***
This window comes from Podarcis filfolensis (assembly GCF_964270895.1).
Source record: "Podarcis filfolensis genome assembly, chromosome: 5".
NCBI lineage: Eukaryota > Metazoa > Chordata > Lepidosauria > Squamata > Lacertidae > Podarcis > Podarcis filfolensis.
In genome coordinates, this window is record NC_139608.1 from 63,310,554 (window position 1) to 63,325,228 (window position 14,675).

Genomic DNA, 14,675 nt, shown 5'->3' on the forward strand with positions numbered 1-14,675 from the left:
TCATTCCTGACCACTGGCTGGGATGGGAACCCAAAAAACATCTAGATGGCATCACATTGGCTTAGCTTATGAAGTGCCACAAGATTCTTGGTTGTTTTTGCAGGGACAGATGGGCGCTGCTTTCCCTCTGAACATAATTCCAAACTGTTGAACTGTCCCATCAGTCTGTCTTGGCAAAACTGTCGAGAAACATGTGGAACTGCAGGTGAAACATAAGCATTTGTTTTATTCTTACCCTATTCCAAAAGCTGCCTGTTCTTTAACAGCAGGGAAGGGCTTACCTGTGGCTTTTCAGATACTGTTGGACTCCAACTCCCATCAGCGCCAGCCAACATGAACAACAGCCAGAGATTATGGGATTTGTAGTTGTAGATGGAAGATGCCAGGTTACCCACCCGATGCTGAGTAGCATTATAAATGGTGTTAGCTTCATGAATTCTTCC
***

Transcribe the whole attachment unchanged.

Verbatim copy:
This window comes from Podarcis filfolensis (assembly GCF_964270895.1).
Source record: "Podarcis filfolensis genome assembly, chromosome: 5".
NCBI lineage: Eukaryota > Metazoa > Chordata > Lepidosauria > Squamata > Lacertidae > Podarcis > Podarcis filfolensis.
In genome coordinates, this window is record NC_139608.1 from 63,310,554 (window position 1) to 63,325,228 (window position 14,675).

Genomic DNA, 14,675 nt, shown 5'->3' on the forward strand with positions numbered 1-14,675 from the left:
TCATTCCTGACCACTGGCTGGGATGGGAACCCAAAAAACATCTAGATGGCATCACATTGGCTTAGCTTATGAAGTGCCACAAGATTCTTGGTTGTTTTTGCAGGGACAGATGGGCGCTGCTTTCCCTCTGAACATAATTCCAAACTGTTGAACTGTCCCATCAGTCTGTCTTGGCAAAACTGTCGAGAAACATGTGGAACTGCAGGTGAAACATAAGCATTTGTTTTATTCTTACCCTATTCCAAAAGCTGCCTGTTCTTTAACAGCAGGGAAGGGCTTACCTGTGGCTTTTCAGATACTGTTGGACTCCAACTCCCATCAGCGCCAGCCAACATGAACAACAGCCAGAGATTATGGGATTTGTAGTTGTAGATGGAAGATGCCAGGTTACCCACCCGATGCTGAGTAGCATTATAAATGGTGTTAGCTTCATGAATTCTTCC